"The Lottery" Marxist Criticism

As a tyrannical government is allowed to rule freely over the ignorant masses, yearly tradition becomes etched into the minds of the working class, as the old wonder with a pessimistic eye where society is going, and reminisce about lost days of youth spent hurling stones at their society’s helpless sacrifice. Shirley Jackson’s “The Lottery” is a horrifying example of what happens when society can only distinguish two classes, specifically the downtrodden working class and the wealthy leader class.

This is made clear through the characterization of the higher class, as well as the lower class, and the effects on social change due to the class differences. In this story, two main characters make up the leader class: Mr. Summers and Mr. Graves. As part of the upper class, they control all that surrounds them, including the minds of the working class.

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Mr. Summers is the more obvious example: “The lottery was conducted – as were the square dances, the teen club, the Halloween program – by Mr. Summers, who had time and energy to devote to civic activities” (1). In stating that only Mr. Summers has the time and energy for these activities, Jackson insinuates that he is not part of the proletariat; like most dictators, he is extremely wealthy and has probably never worked a day in his life, making him unable to relate to the people’s needs and struggles.

Despite his lack of empathy, he is given absolute power over the working class, controlling all community activities, and, in effect, their minds. Though not as outwardly controlling as Mr. Summers, Mr. Graves is entrusted with several powers over the lives of the proletariat. He is Mr. Summers’s second in command: “Mr.

Summers and Mr. Graves made up the slips of paper…” (2). With this, he is essentially given power over life and death. Furthermore, as postmaster, he controls all mail in and out of the village; with control over communication, Mr. Graves also holds control over the minds and free expression of the villagers. Over all, the upper class establishes control through fear, this being the entire point of the lottery.

The lower class, on the other hand, is composed of downtrodden workers who are not allowed to think for sheer lack of time and energy. It is clear that some in this working class wish to rebel, to give up old rituals and loyalties, and overthrow their oppressors. Mrs. Hutchinson is the first example of this: “Just as Mr. Summers finally left off talking and turned to the assembled villagers, Mrs. Hutchinson came hurriedly along the path to the square, her sweater thrown over her shoulders, and slid into place in the back of the crowd” (2).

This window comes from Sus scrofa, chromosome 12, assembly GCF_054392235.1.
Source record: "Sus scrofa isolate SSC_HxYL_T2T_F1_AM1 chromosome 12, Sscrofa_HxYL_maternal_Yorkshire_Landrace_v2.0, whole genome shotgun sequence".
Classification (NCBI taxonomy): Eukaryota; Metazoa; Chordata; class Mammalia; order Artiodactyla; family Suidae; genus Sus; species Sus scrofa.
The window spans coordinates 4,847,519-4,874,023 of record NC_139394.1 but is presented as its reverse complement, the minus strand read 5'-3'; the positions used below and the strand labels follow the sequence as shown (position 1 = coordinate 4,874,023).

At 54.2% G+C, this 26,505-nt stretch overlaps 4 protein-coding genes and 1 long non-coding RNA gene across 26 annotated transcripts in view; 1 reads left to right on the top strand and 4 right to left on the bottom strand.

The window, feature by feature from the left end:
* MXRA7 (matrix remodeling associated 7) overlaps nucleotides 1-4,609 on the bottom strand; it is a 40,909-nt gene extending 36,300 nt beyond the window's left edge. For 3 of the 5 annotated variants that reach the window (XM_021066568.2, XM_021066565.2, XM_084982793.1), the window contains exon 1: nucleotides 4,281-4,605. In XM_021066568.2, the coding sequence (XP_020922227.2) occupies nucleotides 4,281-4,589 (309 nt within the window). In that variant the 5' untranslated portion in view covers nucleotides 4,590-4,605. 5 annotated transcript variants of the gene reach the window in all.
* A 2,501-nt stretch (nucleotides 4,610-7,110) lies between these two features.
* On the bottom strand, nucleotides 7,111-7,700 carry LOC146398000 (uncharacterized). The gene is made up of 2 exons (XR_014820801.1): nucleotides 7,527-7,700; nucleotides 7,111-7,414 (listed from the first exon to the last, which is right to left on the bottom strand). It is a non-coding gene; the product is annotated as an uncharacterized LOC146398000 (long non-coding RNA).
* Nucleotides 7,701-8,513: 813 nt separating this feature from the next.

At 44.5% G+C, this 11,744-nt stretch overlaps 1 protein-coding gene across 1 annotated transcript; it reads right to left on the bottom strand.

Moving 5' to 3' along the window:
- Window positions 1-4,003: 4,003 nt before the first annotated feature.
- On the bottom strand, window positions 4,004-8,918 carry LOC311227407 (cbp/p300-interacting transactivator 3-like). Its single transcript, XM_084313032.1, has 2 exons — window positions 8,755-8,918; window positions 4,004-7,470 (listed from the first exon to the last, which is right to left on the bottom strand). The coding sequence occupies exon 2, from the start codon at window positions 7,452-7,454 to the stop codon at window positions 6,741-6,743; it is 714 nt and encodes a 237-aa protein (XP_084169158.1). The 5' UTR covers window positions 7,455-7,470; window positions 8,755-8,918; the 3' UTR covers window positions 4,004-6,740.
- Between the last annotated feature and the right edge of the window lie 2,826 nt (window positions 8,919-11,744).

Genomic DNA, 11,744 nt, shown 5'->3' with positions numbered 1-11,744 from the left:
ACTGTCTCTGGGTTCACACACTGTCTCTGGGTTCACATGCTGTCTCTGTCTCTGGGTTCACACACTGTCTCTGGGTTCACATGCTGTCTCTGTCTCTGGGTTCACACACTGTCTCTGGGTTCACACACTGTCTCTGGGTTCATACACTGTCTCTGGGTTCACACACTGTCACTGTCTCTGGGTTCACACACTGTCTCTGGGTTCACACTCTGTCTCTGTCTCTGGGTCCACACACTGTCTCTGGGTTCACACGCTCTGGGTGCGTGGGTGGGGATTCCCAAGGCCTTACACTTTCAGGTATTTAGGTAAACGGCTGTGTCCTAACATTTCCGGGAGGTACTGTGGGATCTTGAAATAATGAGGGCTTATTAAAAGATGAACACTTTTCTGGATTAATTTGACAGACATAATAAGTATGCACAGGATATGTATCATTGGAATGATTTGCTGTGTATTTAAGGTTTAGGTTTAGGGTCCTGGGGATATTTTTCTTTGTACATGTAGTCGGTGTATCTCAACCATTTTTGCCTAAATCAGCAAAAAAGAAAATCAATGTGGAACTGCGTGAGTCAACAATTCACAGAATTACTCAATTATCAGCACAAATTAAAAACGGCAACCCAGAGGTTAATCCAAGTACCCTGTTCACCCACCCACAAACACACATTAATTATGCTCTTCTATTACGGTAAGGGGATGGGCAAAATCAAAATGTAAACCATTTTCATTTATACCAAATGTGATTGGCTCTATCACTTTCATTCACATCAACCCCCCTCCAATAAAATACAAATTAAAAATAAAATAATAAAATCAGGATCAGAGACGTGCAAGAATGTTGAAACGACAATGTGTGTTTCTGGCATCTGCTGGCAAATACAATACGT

In being late to the lottery, Mrs. Hutchinson subconsciously communicates her distaste for the community leadership and the lottery. She “slides into place” just as Mr. Summers has finished speaking, showing her disrespect for his words and ideas. Those who do not rebel against the lottery share a silent fear of it: “A sudden hush fell through the crowd as Mr.

Summers cleared his throat and looked at the list” (3). Though not explicitly stated, it is clear from the actions of the villagers that they fear the lottery, and rightly so: they fear for their lives. Kept tired and ignorant by their leaders, they do not realize the true source of their problems, and do not push for rebellion. Because of this large difference between the classes, social change is made extremely difficult. This is expressed mainly through subtle symbolism; first, Mr. Summers’s insistence that the box be changed: “Every year after the lottery, Mr.

Summers began talking again about a new box, but every year the subject was allowed to fade off without anything’s being done” (2). In this case, the black box represents the old, decadent society, while the lottery represents a sort of election. Every year after his “election,” Mr. Summers insists for the people’s sake that “society” must be changed; however, once he is secure in his position, he is free to do nothing. The masses, kept ignorant and downtrodden by their work, simply let go of this social change, unable to see how it could benefit them. As the box deteriorates, so does their society.

Another subtle hint is shown through Mrs. Hutchinson’s reaction to the results of the lottery: “You didn’t give him time enough to take any paper he wanted. I saw you. It wasn’t fair!” (5). Mrs. Hutchinson is essentially stating that Mr.

Summers kept her husband busy and hurried in a ploy to prevent him from thinking. This is a strong theme in a society where the wealthy lord over the proletariat; without the ignorant masses, the wealthy could not rule, and so Mr. Summers must keep them unaware of the true workings of the lottery. As a whole, this story was a great example of what happens when society is radically divided between two classes. When the wealthy are given absolute power, their nature is to lord over the proletariat using tactics of fear and manipulation.

The proletariat is then left unable to think for itself, mindlessly carrying on with its assigned duties. Through characterizing the upper and lower classes as she did, as well as showing the extreme difficulties faced in pursuing social change, Jackson has perfectly conveyed this idea.